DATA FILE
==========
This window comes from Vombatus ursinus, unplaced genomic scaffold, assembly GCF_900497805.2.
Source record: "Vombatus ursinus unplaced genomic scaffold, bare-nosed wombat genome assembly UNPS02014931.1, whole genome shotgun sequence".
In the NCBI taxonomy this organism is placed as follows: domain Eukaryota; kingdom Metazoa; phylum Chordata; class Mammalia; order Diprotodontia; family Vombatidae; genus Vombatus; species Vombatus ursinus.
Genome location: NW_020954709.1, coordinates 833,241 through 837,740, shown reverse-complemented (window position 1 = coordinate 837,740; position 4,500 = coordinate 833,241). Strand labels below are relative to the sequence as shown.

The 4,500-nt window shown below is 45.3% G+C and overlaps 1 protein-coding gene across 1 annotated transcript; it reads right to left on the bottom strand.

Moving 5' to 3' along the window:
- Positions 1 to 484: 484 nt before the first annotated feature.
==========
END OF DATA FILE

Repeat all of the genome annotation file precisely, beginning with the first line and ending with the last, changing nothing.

This window comes from Vombatus ursinus, unplaced genomic scaffold, assembly GCF_900497805.2.
Source record: "Vombatus ursinus unplaced genomic scaffold, bare-nosed wombat genome assembly UNPS02014931.1, whole genome shotgun sequence".
In the NCBI taxonomy this organism is placed as follows: domain Eukaryota; kingdom Metazoa; phylum Chordata; class Mammalia; order Diprotodontia; family Vombatidae; genus Vombatus; species Vombatus ursinus.
Genome location: NW_020954709.1, coordinates 833,241 through 837,740, shown reverse-complemented (window position 1 = coordinate 837,740; position 4,500 = coordinate 833,241). Strand labels below are relative to the sequence as shown.

The 4,500-nt window shown below is 45.3% G+C and overlaps 1 protein-coding gene across 1 annotated transcript; it reads right to left on the bottom strand.

Moving 5' to 3' along the window:
- Positions 1 to 484: 484 nt before the first annotated feature.